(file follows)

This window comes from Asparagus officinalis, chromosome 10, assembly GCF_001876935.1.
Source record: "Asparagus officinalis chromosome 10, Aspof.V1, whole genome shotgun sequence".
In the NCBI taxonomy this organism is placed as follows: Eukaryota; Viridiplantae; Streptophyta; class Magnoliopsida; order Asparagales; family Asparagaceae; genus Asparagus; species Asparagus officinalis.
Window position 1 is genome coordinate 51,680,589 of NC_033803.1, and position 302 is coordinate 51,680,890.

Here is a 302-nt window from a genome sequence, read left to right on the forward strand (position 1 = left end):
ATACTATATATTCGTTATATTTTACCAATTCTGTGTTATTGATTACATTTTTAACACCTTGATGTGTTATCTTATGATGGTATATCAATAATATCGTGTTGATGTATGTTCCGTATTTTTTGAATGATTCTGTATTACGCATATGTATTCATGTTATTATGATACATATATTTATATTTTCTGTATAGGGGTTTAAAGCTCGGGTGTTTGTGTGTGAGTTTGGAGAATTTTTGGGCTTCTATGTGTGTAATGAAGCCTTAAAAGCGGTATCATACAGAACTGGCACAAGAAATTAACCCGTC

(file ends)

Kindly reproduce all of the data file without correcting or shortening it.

This window comes from Asparagus officinalis, chromosome 10, assembly GCF_001876935.1.
Source record: "Asparagus officinalis chromosome 10, Aspof.V1, whole genome shotgun sequence".
In the NCBI taxonomy this organism is placed as follows: Eukaryota; Viridiplantae; Streptophyta; class Magnoliopsida; order Asparagales; family Asparagaceae; genus Asparagus; species Asparagus officinalis.
Window position 1 is genome coordinate 51,680,589 of NC_033803.1, and position 302 is coordinate 51,680,890.

Here is a 302-nt window from a genome sequence, read left to right on the forward strand (position 1 = left end):
ATACTATATATTCGTTATATTTTACCAATTCTGTGTTATTGATTACATTTTTAACACCTTGATGTGTTATCTTATGATGGTATATCAATAATATCGTGTTGATGTATGTTCCGTATTTTTTGAATGATTCTGTATTACGCATATGTATTCATGTTATTATGATACATATATTTATATTTTCTGTATAGGGGTTTAAAGCTCGGGTGTTTGTGTGTGAGTTTGGAGAATTTTTGGGCTTCTATGTGTGTAATGAAGCCTTAAAAGCGGTATCATACAGAACTGGCACAAGAAATTAACCCGTC